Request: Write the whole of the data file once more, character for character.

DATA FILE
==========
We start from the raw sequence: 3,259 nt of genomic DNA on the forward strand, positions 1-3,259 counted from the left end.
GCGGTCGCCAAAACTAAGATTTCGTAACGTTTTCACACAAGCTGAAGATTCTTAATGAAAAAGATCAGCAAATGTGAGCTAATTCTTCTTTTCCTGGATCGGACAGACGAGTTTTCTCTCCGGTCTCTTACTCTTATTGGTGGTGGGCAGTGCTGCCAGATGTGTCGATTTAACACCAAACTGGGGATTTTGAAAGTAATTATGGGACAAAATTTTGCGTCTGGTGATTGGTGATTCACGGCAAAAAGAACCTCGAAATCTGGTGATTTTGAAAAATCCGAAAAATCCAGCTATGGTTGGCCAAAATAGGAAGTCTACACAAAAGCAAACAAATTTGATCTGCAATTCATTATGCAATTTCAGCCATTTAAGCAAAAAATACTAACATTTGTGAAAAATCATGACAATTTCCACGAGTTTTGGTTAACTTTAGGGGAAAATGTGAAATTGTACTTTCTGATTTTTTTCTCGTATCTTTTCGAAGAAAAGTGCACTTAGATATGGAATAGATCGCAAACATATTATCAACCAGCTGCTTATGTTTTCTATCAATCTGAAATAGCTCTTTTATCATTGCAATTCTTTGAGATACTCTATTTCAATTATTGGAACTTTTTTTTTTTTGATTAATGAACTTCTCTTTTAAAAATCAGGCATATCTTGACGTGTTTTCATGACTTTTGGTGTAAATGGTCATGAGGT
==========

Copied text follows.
We start from the raw sequence: 3,259 nt of genomic DNA on the forward strand, positions 1-3,259 counted from the left end.
GCGGTCGCCAAAACTAAGATTTCGTAACGTTTTCACACAAGCTGAAGATTCTTAATGAAAAAGATCAGCAAATGTGAGCTAATTCTTCTTTTCCTGGATCGGACAGACGAGTTTTCTCTCCGGTCTCTTACTCTTATTGGTGGTGGGCAGTGCTGCCAGATGTGTCGATTTAACACCAAACTGGGGATTTTGAAAGTAATTATGGGACAAAATTTTGCGTCTGGTGATTGGTGATTCACGGCAAAAAGAACCTCGAAATCTGGTGATTTTGAAAAATCCGAAAAATCCAGCTATGGTTGGCCAAAATAGGAAGTCTACACAAAAGCAAACAAATTTGATCTGCAATTCATTATGCAATTTCAGCCATTTAAGCAAAAAATACTAACATTTGTGAAAAATCATGACAATTTCCACGAGTTTTGGTTAACTTTAGGGGAAAATGTGAAATTGTACTTTCTGATTTTTTTCTCGTATCTTTTCGAAGAAAAGTGCACTTAGATATGGAATAGATCGCAAACATATTATCAACCAGCTGCTTATGTTTTCTATCAATCTGAAATAGCTCTTTTATCATTGCAATTCTTTGAGATACTCTATTTCAATTATTGGAACTTTTTTTTTTTTGATTAATGAACTTCTCTTTTAAAAATCAGGCATATCTTGACGTGTTTTCATGACTTTTGGTGTAAATGGTCATGAGGT